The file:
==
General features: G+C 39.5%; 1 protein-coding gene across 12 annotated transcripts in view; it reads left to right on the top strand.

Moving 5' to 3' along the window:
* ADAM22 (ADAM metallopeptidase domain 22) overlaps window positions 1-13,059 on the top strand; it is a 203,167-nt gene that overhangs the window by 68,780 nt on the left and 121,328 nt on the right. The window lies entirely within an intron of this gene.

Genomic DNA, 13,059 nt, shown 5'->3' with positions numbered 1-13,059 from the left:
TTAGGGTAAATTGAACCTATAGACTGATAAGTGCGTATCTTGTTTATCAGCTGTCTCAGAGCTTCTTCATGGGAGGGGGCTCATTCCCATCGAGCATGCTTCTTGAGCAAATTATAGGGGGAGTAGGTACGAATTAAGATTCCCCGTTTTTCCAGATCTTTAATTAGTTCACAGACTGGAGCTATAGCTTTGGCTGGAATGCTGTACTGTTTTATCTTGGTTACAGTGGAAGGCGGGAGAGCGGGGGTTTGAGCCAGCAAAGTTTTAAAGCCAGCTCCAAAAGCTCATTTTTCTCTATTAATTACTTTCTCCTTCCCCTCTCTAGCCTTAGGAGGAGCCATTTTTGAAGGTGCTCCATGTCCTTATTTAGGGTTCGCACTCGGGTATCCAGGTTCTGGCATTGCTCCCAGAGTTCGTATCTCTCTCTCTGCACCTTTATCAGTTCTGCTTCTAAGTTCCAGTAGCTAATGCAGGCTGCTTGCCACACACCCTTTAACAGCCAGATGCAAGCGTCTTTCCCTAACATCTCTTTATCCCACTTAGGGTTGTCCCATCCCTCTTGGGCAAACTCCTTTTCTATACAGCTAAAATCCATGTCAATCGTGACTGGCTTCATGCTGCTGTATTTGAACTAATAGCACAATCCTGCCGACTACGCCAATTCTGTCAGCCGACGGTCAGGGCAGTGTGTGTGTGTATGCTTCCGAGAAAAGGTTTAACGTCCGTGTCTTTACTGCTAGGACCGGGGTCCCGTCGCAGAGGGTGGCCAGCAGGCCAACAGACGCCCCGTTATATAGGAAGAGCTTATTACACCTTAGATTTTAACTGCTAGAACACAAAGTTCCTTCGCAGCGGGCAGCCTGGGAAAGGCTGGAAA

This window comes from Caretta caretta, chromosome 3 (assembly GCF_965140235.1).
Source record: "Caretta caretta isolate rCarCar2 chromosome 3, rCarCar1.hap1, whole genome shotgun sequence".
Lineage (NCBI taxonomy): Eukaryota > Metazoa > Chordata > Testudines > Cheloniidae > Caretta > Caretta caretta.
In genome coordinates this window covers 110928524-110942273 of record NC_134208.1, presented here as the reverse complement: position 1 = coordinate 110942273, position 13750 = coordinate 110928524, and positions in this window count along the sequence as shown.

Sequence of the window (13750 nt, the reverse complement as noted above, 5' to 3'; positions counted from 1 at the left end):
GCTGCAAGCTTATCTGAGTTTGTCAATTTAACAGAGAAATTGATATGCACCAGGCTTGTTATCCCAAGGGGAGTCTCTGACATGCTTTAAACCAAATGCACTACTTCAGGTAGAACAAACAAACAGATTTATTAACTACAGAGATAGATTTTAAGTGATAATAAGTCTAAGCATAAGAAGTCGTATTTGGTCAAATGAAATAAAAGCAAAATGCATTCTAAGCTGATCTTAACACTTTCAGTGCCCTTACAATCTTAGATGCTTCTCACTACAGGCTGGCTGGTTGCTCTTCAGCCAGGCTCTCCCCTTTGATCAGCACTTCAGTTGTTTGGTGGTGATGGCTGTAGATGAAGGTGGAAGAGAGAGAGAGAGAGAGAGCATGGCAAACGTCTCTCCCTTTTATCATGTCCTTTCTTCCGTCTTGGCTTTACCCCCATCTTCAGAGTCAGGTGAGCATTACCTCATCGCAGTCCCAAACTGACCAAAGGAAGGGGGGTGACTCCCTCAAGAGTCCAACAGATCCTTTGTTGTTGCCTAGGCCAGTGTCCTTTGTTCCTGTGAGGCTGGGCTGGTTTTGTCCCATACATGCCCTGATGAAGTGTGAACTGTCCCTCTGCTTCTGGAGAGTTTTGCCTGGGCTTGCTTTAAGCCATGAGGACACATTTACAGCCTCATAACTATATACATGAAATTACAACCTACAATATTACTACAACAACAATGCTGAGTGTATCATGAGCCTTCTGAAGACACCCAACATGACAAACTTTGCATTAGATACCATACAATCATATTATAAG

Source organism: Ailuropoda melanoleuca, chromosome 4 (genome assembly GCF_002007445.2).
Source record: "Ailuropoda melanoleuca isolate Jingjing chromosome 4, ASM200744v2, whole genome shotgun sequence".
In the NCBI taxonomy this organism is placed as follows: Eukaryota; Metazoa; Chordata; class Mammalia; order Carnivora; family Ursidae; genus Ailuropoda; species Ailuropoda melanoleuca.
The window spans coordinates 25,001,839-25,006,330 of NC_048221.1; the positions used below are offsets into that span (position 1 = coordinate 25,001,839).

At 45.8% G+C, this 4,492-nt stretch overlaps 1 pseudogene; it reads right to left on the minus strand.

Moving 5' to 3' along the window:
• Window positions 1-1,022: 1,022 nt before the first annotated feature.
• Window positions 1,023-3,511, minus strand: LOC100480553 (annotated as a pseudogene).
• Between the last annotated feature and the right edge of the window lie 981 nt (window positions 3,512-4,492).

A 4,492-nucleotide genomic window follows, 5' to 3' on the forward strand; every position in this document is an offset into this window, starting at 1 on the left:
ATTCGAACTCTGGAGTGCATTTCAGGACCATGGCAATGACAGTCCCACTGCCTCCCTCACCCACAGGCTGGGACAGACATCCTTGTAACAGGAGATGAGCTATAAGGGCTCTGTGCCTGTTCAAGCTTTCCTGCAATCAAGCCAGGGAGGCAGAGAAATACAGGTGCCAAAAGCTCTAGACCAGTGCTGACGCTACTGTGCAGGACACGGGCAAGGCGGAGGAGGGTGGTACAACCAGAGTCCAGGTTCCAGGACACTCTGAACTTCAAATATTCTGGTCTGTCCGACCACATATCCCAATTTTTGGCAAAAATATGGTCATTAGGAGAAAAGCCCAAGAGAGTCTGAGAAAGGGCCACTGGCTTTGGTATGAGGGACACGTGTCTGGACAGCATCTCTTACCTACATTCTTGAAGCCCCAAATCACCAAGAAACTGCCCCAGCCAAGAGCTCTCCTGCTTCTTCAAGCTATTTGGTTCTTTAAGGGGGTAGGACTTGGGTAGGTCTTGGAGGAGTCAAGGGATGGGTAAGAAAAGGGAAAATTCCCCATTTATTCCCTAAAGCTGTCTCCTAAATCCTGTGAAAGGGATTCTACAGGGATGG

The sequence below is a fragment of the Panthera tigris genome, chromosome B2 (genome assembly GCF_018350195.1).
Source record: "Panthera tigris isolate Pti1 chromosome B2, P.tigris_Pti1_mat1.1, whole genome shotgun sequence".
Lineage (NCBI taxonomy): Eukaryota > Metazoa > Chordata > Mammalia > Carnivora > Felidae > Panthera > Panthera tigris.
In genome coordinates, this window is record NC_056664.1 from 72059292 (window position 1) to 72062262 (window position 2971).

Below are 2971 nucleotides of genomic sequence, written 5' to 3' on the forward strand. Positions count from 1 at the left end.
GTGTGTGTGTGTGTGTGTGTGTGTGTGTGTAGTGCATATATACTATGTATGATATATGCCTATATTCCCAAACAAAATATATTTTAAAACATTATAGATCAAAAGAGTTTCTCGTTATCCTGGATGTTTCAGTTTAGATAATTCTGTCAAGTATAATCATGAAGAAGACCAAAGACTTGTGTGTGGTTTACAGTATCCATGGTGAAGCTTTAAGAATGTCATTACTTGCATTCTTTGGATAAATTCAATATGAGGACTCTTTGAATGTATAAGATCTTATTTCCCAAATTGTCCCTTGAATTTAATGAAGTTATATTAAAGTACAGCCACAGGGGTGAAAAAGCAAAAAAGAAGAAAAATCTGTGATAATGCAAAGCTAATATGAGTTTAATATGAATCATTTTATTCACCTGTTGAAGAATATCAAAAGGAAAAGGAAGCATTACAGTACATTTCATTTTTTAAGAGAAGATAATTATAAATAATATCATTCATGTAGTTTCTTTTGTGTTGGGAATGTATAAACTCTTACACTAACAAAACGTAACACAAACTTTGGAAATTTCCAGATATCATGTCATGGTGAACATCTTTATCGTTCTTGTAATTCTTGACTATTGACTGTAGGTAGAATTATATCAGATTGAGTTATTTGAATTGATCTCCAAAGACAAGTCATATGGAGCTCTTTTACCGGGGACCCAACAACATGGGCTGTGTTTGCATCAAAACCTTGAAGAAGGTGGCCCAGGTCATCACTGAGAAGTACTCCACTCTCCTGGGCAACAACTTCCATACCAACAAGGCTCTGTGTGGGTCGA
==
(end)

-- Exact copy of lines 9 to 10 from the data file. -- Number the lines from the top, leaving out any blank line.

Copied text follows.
In genome coordinates this window covers 110928524-110942273 of record NC_134208.1, presented here as the reverse complement: position 1 = coordinate 110942273, position 13750 = coordinate 110928524, and positions in this window count along the sequence as shown.

Sequence of the window (13750 nt, the reverse complement as noted above, 5' to 3'; positions counted from 1 at the left end):